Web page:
Sitting at a table in his newest restaurant, a dimly lit East Village joint called Black Market, Jesse Malin is attempting to outline his musical history and explain his trajectory from teenage hardcore star to singer/songwriter with a new album, "Love It to Life," out April 27 on Sideonedummy.
Malin got his start at 13 in the hardcore band Heart Attack; after the group split, he went on to front the glam rock D Generation for most of the '90s. Reinventing himself again, Malin worked with his friend Ryan Adams to produce a solo album, "The Fine Art of Self-Destruction."
"I've had a lot of rebirths," Malin says. But after seven years on the road supporting "Self-Destruction" and two subsequent solo efforts, he almost threw in the towel. "While I was out on tour, all my friends got domesticated," he says. "I came back and I was living on my sister's couch on the Upper East Side and I knew I needed a break."
Malin kept busy DJ'ing at weddings, doing spoken-word performances, working on a documentary about Bad Brains and tending to his small nightlife empire. "I opened [East Village bar] Niagara 12 years ago because I wanted a place to drink for free," he jokes. "I wanted it to be a corner bar that really treated bands well and was a place for touring acts to go." He also had a club, Coney Island High, that closed in the early part of the decade, the result of an anti-dancing ordinance passed by then-Mayor Rudy Giuliani. More recently, he's opened another bar, Bowery Electric, and a speakeasy, Cabin Down Below.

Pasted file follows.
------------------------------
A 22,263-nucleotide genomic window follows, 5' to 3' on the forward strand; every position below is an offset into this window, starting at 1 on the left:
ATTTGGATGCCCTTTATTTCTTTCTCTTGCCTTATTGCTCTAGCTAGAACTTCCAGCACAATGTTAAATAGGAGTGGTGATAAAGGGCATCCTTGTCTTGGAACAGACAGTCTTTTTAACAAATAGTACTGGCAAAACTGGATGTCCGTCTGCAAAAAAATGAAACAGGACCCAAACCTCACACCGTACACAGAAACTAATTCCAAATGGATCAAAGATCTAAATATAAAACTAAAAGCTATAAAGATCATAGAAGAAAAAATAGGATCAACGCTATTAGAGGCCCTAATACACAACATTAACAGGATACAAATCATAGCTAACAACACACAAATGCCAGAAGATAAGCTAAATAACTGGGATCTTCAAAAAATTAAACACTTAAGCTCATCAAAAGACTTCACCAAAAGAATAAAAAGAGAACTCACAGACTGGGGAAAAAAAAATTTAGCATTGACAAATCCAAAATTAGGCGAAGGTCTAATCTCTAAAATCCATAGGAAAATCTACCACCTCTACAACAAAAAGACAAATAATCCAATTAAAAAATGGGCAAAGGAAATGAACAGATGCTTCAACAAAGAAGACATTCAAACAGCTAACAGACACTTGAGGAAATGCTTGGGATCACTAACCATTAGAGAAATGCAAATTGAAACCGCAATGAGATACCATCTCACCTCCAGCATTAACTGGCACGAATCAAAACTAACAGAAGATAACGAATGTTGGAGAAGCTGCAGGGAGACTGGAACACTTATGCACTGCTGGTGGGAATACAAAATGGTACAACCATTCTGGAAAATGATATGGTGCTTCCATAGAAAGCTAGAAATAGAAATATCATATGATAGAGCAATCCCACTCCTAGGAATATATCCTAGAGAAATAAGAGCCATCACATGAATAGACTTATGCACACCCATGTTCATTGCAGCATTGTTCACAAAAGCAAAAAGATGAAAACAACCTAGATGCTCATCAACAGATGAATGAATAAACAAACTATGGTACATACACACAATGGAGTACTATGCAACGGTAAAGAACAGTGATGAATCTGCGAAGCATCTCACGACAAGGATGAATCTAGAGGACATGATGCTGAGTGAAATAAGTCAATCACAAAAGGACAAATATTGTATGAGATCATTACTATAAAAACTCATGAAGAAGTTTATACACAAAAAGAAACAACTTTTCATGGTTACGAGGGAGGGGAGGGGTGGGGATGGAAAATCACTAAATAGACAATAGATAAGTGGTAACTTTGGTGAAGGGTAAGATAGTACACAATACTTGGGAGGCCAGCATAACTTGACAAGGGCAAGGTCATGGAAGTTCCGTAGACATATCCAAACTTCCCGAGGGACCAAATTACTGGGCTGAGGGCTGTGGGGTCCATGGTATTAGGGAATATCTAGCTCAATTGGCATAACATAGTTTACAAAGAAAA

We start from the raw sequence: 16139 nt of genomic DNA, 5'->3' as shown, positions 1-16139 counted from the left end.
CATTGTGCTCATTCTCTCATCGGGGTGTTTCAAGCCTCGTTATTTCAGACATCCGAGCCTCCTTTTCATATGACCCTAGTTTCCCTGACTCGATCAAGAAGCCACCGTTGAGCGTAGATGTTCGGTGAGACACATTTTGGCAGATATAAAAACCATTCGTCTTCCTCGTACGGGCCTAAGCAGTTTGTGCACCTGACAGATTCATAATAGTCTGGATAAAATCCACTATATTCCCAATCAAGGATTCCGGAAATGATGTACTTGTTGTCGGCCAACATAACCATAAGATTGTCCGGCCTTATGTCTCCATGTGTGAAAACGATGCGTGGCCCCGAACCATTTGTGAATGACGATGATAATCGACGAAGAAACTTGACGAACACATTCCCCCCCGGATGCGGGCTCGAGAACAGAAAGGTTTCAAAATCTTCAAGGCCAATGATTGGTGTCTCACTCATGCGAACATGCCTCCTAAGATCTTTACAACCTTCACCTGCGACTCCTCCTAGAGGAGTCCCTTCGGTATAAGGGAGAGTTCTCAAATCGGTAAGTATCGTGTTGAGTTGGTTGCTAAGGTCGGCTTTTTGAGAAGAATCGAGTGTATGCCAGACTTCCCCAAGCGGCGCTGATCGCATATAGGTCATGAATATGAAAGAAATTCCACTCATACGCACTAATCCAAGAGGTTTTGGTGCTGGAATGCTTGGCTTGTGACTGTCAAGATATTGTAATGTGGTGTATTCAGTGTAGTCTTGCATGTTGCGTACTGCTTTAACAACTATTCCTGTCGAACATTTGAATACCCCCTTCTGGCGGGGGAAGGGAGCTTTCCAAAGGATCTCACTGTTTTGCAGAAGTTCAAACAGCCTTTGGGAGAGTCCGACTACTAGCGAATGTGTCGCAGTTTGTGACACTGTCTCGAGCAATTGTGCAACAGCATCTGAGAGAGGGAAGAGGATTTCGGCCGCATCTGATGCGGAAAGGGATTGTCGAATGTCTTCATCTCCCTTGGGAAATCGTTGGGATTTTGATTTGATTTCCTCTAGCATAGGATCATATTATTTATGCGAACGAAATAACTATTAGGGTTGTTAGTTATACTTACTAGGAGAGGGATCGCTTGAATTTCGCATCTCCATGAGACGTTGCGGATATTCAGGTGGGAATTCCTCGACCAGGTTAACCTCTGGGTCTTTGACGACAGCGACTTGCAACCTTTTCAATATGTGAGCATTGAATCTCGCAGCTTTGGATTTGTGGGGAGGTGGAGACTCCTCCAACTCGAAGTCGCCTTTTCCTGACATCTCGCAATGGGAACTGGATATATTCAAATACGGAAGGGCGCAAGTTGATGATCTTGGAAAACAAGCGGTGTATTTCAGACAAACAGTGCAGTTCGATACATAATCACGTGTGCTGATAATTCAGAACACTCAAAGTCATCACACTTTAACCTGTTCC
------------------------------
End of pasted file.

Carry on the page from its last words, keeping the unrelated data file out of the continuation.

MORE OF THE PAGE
But he couldn't stay away from music for too long and started work on his new album. "I started rereading [J.D.] Salinger and it hit a nerve," he says. "I was inspired to start writing again and hooked up with a new band."
The result of that inspiration might come as a shock to those who know Malin as just a downtown scenester and nightlife impresario. "Love It to Life" is a smart, heartfelt rock album that recalls Neil Young, Bruce Springsteen and former collaborator Adams. Songs like first single "Burning the Bowery" have anthemic choruses and driving drums, while "The Archer" is a slow, soft ode to lost love.
"Burning the Bowery" is at the center of a campaign to promote the album, according to Sideonedummy co-owner Joe Sib. "We had a great first week of adds at triple A radio for the track," he says, noting that it was added at influential alternative WRXP New York and eight others. Sib says Malin will also make a video, which he says will serve as a key promotional piece in Europe and the United Kingdom. "We'll put it on YouTube...but it's better-suited for places overseas where they still put videos on TV."
Sib adds that the promotion will center on defining Malin as an artist.
"There are no guests on this album; he really wanted to stand on his own this time around," he says. "Lots of people think they know who Jesse is, but they'll see a totally different side of him when they hear the album."